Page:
New to Mac - Mini or iMac - Advice please


macrumors newbie
Original poster
Jan 16, 2015
I’m a new user here and am about to take the plunge into buying a Mac. Never owned one before so this is a big deal for me. I’m debating between a Mini vs an iMac. Here’s my situation:

- Heavy Adobe Lightroom work. Want fast performance for import, preview generation, module change, and going from photo to photo.
- Very occasional Photoshop work. It’s a non-factor.
- Don’t do much video work but will begin to. Even then it should be limited to basic splicing, simple edits, and exporting to lower resolution for sharing.
- Don’t play games, won’t be watching movies on this machine.
- Have a 27-inch monitor running 1920x1080 and my photography work has outgrown it so it’s time to upgrade as well
- All data in a Lacie 2TB USB 3 external drive, backed up to another drive of same.

I consider a Mini (upgrade to i7, 16MB, 1TB fusion = $~1399) primarily because a computer will only last 3-5 years before you don’t want to use it anymore, whereas a good display will last 10 years or more and not get obsolete. So decoupling the desktop from the display seems to make sense. I can get a Dell 4k (very good monitor) for $700, and when it’s time for the Mini to go, I will still have the display.

iMac Retina 5k is of course beautiful but when it’s time for the desktop to go, you throw away the display as well. So will this option entail upgrading to i7 (+$250) to maximize longevity? Money is a factor of course, but making the right decision is more important.



macrumors 6502a
Feb 17, 2013
I can't speak for everyone, but IMO - the 27 inch iMac is a Lightroom match made in heaven. Doesn't matter if it's the late 2012 to the current model.

Only rules I would apply is SSD (No fusion) and Max Ram (3rd party)

Much has been posted about the current 5k iMac and Lightroom.
General consensus is Adobe needs to update the app for GPU usage on the 5k.
I agree, but a 2012/13 runs the app in fine form. With memory maxed, you'll use PSCC right along with it and be very happy with performance.

Good Luck


macrumors 65816
Sep 3, 2014
The new Mac Mini's are bad buys for the money because you are forced to pay Apple tax for RAM which is extremely high % for a computer that cheap....not to mention the SSD(fusion) drive tax.

For example I purchased a refurb 2012 quad i7 mini for $589 a few months ago.

2012 quad i7 mini - $590
Third Party 250 GB SSD - $130
Third Party 16 GB RAM - $130
Total - $850

They are going to charge you $1400 for a system which would be slower in some tasks then the above system I posted which is $550 cheaper. $550 can but put towards something actually extremely useful like a top of the line monitor.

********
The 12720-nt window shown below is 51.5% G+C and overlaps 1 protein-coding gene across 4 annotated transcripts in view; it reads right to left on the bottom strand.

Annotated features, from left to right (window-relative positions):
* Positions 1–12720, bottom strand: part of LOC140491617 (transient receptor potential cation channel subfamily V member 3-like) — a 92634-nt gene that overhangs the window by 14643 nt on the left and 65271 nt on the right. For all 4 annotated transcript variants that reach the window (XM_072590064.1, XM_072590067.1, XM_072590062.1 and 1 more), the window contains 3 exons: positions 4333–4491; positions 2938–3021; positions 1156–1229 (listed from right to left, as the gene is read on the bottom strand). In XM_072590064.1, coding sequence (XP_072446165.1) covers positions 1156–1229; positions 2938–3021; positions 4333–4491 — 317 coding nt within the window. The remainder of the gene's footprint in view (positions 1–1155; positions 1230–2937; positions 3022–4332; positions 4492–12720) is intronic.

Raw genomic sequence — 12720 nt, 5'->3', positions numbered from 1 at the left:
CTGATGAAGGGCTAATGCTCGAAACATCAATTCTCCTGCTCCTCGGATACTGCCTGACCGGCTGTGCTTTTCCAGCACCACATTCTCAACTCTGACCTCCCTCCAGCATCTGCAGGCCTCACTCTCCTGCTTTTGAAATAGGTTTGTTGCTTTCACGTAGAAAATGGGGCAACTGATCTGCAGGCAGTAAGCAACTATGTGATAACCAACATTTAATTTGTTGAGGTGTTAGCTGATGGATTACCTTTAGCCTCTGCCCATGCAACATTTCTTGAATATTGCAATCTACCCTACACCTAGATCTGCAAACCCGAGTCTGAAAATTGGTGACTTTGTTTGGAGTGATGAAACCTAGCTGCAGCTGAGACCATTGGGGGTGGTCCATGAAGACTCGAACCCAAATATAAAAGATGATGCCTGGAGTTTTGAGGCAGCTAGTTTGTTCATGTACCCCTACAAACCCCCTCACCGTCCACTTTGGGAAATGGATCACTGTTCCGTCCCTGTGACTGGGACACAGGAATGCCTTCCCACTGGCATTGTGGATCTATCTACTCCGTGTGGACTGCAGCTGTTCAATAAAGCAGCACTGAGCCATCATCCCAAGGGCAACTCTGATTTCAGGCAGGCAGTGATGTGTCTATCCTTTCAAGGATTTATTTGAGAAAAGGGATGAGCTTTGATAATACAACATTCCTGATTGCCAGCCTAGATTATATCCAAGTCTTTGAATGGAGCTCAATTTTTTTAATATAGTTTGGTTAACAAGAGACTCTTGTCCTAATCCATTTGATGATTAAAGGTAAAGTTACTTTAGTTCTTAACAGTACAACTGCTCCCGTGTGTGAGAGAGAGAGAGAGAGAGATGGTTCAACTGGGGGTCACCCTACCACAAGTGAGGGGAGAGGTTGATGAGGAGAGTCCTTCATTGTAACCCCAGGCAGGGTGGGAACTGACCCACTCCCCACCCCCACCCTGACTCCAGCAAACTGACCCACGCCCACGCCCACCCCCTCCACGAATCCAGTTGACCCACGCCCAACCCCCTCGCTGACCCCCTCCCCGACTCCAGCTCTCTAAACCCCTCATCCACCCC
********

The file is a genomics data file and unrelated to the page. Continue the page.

27" iMac is the better buy if you are buying new. There is an issue with Lightroom though I believe with the 5K iMacs still. Adobe has not full optimized Lightroom 5 for Retina so there is some performance issues I've read but Adobe is working on updates from what I read. Lightroom 6 is supposed to come out in a few months which i'm pretty certain will perform well on Retina iMacs.

I'd either get a used Mini or go for an iMac. i couldn't justify spending over $1k on a Mini which is basically a Macbook Air. I personally have the base 5k iMac and the system is amazing.

FYI no need for fusion is you are using external drive. Go for 256 GB SSD for max performance.


macrumors 6502a
Nov 11, 2012
I wish I could suggest an ideal Apple system for you, but Apple makes it difficult.

If $$ is no object, you can certainly meet your immediate needs with the retina iMac. Spec the CPU and GPU based on your performance demands, buy your own RAM to supplement the base offering and definitely get the SSD, either 256 GB or 512 GB, to use with your external storage.

The downside of that, of course, is that you lose the flexibility of using your external display and flexibility for future upgrades and enhancements.

I understand your thoughts about the Mac Mini as a solution, but unfortunately it has been been pretty much crippled in its latest iteration as a flexible expandable product as you don't even get user upgradeable RAM.

I, too, have been wanting some kind of Apple product that would meet these needs so that I could upgrade my own display and GPU as the technology evolves. Even looked at the Mac Pro. But the Pro goes completely overboard in that you have to buy TWO GPUs which drives the price up.

Ideally we would want either a "Pro" version of the Mac Mini - larger physical size and more user upgradeability, or a cost-reduced version of the Mac Pro with one GPU. My guess is that we will get neither.
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